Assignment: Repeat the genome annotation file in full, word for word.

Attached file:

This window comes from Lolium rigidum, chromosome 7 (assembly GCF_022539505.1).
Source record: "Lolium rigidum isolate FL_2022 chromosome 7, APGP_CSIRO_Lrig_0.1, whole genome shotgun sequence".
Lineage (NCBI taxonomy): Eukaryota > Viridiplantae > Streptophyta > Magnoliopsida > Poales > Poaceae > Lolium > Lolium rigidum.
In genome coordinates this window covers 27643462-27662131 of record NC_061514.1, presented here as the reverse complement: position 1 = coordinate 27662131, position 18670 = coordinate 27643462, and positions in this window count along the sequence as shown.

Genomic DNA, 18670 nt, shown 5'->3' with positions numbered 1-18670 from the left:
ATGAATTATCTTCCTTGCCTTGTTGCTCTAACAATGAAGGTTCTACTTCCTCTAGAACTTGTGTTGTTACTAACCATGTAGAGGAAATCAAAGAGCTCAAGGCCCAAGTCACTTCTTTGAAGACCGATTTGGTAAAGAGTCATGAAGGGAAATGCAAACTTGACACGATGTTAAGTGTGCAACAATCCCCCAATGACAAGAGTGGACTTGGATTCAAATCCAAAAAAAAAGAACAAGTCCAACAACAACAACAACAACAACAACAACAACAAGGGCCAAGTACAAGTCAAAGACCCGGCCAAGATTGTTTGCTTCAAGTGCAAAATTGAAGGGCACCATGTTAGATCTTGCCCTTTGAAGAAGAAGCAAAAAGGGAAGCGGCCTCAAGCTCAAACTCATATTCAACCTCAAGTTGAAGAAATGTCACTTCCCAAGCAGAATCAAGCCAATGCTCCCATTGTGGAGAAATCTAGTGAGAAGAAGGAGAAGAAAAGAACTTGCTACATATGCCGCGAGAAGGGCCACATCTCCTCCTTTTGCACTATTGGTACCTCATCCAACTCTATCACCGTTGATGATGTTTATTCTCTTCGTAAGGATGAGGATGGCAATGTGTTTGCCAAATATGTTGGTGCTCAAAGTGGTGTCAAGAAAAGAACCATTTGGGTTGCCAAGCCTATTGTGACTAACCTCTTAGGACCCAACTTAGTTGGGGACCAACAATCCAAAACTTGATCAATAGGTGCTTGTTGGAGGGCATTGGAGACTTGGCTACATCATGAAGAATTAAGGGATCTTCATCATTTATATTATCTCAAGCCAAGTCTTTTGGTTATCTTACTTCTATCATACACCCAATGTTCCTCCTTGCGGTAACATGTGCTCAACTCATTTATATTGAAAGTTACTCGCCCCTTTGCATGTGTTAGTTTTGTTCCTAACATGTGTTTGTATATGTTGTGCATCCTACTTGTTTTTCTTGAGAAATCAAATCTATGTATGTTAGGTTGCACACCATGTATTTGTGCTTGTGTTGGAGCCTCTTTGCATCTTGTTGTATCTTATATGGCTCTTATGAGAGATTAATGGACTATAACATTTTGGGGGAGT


This window comes from Lolium rigidum, chromosome 7 (assembly GCF_022539505.1).
Source record: "Lolium rigidum isolate FL_2022 chromosome 7, APGP_CSIRO_Lrig_0.1, whole genome shotgun sequence".
Lineage (NCBI taxonomy): Eukaryota > Viridiplantae > Streptophyta > Magnoliopsida > Poales > Poaceae > Lolium > Lolium rigidum.
In genome coordinates this window covers 27643462-27662131 of record NC_061514.1, presented here as the reverse complement: position 1 = coordinate 27662131, position 18670 = coordinate 27643462, and positions in this window count along the sequence as shown.

Genomic DNA, 18670 nt, shown 5'->3' with positions numbered 1-18670 from the left:
ATGAATTATCTTCCTTGCCTTGTTGCTCTAACAATGAAGGTTCTACTTCCTCTAGAACTTGTGTTGTTACTAACCATGTAGAGGAAATCAAAGAGCTCAAGGCCCAAGTCACTTCTTTGAAGACCGATTTGGTAAAGAGTCATGAAGGGAAATGCAAACTTGACACGATGTTAAGTGTGCAACAATCCCCCAATGACAAGAGTGGACTTGGATTCAAATCCAAAAAAAAAGAACAAGTCCAACAACAACAACAACAACAACAACAACAACAAGGGCCAAGTACAAGTCAAAGACCCGGCCAAGATTGTTTGCTTCAAGTGCAAAATTGAAGGGCACCATGTTAGATCTTGCCCTTTGAAGAAGAAGCAAAAAGGGAAGCGGCCTCAAGCTCAAACTCATATTCAACCTCAAGTTGAAGAAATGTCACTTCCCAAGCAGAATCAAGCCAATGCTCCCATTGTGGAGAAATCTAGTGAGAAGAAGGAGAAGAAAAGAACTTGCTACATATGCCGCGAGAAGGGCCACATCTCCTCCTTTTGCACTATTGGTACCTCATCCAACTCTATCACCGTTGATGATGTTTATTCTCTTCGTAAGGATGAGGATGGCAATGTGTTTGCCAAATATGTTGGTGCTCAAAGTGGTGTCAAGAAAAGAACCATTTGGGTTGCCAAGCCTATTGTGACTAACCTCTTAGGACCCAACTTAGTTGGGGACCAACAATCCAAAACTTGATCAATAGGTGCTTGTTGGAGGGCATTGGAGACTTGGCTACATCATGAAGAATTAAGGGATCTTCATCATTTATATTATCTCAAGCCAAGTCTTTTGGTTATCTTACTTCTATCATACACCCAATGTTCCTCCTTGCGGTAACATGTGCTCAACTCATTTATATTGAAAGTTACTCGCCCCTTTGCATGTGTTAGTTTTGTTCCTAACATGTGTTTGTATATGTTGTGCATCCTACTTGTTTTTCTTGAGAAATCAAATCTATGTATGTTAGGTTGCACACCATGTATTTGTGCTTGTGTTGGAGCCTCTTTGCATCTTGTTGTATCTTATATGGCTCTTATGAGAGATTAATGGACTATAACATTTTGGGGGAGT